‘This is our homeland’: Stockbridge-Munsee Historic Preservation Office establishes itself in Williamstown

Ella Marx

The Stockbridge-Munsee Historic Preservation Office relocated to Spring St. in Williamstown in October. Photo courtesy of Bonney Hartley.

The Stockbridge-Munsee Mohican Tribal Historic Preservation Extension Office, which relocated to Williamstown from Troy, N.Y., in October, has begun work on the preservation and protection of Stockbridge-Munsee history.

The Historic Preservation Office repatriates remains of ancestors and items of cultural significance to the Stockbridge-Munsee Community of the Mohican Nation and protects cultural sites and burial places by consulting on behalf of the tribe in cases of federal involvement on tribal lands.

Historically, the territory of the Mohican Nation extended into New York, New Jersey, Pennsylvania, Vermont, Connecticut, and Massachusetts. The Stockbridge-Munsee Community of the Mohican Nation originally inhabited land around the Hudson River Valley in New York, but colonial settlers seized the land and forced the tribe to migrate west. Today, the Stockbridge-Munsee Reservation is located in Bowler, Wis.

Ephraim Williams Sr., father of College founder Ephraim Williams Jr., played a direct role in the forced displacement of the Stockbridge-Munsee Community. Williams acquired much of the tribe’s native land in present-day Williamstown through “theft, rigged town votes, and manipulations of law,” according to Craig Steven Wilder, a historian at M.I.T. and the author of Ebony & Ivy: Race, Slavery, and the Troubled History of America’s Universities.

Historic Preservation Manager Bonney Hartley, a member of the Stockbridge-Munsee Community, is one of two full-time staff members at the Williamstown office. Hartley’s work focuses on repatriation, the process by which the tribe recovers ancestors’ remains and culturally significant items from museums and other institutions.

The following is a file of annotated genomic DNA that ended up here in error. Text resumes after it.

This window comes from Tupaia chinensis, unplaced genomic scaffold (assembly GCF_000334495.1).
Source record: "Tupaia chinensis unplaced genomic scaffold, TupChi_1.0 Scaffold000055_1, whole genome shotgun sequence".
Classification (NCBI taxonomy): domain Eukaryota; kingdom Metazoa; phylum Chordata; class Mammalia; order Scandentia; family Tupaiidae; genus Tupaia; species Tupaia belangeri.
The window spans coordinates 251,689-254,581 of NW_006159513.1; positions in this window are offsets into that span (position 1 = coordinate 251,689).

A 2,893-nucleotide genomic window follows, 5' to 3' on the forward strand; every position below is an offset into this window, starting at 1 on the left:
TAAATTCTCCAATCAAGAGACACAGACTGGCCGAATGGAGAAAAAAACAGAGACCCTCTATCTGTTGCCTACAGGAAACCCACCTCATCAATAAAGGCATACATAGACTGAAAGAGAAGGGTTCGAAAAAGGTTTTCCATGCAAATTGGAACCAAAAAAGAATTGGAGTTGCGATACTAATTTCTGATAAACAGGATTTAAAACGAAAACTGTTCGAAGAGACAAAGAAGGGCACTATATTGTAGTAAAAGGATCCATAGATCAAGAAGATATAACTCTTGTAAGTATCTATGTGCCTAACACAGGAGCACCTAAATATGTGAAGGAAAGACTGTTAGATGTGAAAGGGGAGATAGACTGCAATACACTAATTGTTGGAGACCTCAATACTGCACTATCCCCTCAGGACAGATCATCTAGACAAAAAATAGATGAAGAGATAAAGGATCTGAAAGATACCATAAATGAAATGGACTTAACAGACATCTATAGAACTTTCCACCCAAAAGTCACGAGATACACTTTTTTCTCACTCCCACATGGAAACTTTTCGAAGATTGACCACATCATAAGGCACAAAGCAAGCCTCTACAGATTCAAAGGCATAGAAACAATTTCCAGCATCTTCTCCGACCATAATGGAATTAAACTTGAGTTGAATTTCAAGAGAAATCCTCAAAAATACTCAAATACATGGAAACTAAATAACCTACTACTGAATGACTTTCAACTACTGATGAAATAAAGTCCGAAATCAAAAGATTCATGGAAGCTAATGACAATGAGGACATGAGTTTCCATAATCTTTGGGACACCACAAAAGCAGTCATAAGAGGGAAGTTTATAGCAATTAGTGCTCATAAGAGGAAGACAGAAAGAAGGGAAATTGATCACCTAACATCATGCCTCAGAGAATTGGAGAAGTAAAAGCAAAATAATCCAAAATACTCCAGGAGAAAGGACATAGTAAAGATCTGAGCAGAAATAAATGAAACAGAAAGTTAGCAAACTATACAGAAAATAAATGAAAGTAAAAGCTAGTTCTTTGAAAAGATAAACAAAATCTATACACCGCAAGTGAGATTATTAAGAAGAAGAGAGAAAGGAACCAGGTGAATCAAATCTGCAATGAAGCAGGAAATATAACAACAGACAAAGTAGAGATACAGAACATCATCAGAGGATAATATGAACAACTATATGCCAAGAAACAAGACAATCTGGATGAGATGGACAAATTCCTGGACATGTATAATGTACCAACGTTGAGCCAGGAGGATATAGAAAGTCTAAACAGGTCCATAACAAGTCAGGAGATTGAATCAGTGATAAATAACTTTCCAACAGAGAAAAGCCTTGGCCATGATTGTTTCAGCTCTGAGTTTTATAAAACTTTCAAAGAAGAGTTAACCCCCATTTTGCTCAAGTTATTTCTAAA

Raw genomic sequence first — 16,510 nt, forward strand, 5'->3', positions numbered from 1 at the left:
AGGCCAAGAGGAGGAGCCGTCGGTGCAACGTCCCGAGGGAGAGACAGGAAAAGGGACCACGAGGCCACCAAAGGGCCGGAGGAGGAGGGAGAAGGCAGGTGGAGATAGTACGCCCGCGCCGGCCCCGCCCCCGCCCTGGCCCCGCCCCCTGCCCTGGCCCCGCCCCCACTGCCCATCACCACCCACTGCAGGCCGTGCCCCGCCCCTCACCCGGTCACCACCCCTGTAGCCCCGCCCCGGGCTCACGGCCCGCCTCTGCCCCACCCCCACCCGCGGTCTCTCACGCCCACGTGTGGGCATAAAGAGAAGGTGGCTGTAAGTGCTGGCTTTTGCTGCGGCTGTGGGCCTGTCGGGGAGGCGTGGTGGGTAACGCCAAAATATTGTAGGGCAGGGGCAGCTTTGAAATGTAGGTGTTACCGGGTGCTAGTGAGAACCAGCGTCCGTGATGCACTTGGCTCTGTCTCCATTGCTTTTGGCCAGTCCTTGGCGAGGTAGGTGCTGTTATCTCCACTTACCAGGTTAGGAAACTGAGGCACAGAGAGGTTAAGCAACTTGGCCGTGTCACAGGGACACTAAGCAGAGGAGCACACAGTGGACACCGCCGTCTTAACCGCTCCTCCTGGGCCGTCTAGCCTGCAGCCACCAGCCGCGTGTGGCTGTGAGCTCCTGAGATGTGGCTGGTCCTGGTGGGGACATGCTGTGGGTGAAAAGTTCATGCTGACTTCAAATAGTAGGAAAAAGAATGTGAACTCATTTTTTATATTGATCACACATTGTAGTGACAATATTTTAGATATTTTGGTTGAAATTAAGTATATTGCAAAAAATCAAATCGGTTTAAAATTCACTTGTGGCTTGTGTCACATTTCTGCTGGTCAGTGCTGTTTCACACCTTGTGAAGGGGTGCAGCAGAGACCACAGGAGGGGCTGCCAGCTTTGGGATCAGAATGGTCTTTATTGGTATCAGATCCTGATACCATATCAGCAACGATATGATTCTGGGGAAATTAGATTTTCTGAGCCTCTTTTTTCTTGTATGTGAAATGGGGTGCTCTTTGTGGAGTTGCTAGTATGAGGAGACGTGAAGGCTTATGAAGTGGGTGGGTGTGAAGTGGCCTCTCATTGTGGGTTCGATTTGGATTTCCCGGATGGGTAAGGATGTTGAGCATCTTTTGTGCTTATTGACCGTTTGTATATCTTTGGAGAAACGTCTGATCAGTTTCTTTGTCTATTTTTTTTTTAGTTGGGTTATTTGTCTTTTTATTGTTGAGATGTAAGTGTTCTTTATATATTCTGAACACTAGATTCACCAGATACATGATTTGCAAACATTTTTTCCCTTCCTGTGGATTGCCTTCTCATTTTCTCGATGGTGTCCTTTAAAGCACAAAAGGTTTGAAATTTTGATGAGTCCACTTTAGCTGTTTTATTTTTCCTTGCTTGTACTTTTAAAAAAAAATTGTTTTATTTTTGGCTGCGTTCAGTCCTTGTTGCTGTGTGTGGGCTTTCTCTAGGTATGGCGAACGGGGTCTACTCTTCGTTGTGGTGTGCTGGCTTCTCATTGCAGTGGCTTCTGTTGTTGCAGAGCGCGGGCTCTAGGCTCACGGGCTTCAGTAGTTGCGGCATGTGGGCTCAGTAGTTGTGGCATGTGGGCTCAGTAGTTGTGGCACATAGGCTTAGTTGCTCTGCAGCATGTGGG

“When the ancestors have been held for many years in the collection of different museums… I work to do the background research on where they came from and make the claim so that we can successfully repatriate them for reburial,” Hartley said.

The Historic Preservation Office repatriates many ancestors and cultural objects through the use of inventories that museums and federal agencies are required to maintain under the Native American Graves Protection and Repatriation Act (NAGPRA). 

Some objects of tribal significance are privately held by local institutions or individuals, which can make the items more difficult to recover, according to Hartley. In such cases, the Historic Preservation Office must sometimes rely on the hope that those institutions or individuals will contact the appropriate tribal nation in order to repatriate the artifact. 

“We’re hoping that people reach out to the right, tribal nation … and know who the community is,” Hartley said. “Even though we’ve been displaced, this is our homeland.”

Section 106 of the National Historic Preservation Act mandates consultation from the native tribe when federal agencies use its land so that a tribe may protect its historic property from unnecessary harm. Whenever a federal agency acts on Stockbridge-Munsee territory, the Historic Preservation Office consults with the agency to represent the interests of the tribe. 

“If there was a new building proposed on [Williams’] campus and it triggers the Army Corps of Engineers, a federal agency, to get involved … we would act as the government representatives of our tribe in that consultation,” Hartley said. The Historic Preservation Office would review the project and provide comments to the relevant federal agency, although the law does not require the agency to adhere to the tribe’s recommendations.